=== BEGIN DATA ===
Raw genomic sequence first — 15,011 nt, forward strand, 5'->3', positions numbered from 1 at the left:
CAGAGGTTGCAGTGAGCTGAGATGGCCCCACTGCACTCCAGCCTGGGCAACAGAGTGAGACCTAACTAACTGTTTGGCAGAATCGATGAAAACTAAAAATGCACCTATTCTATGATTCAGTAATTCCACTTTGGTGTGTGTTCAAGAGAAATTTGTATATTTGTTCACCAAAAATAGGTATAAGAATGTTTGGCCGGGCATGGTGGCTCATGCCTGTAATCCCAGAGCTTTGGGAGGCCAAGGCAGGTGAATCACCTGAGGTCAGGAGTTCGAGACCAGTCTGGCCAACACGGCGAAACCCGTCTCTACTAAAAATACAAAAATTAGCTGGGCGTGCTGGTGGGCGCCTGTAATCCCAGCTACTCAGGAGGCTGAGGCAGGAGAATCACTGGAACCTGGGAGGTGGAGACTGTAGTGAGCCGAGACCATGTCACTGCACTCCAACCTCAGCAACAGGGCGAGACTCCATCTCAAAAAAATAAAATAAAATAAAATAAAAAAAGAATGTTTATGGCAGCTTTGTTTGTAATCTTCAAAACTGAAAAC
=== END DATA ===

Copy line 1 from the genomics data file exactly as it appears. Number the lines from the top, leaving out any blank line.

Raw genomic sequence first — 15,011 nt, forward strand, 5'->3', positions numbered from 1 at the left: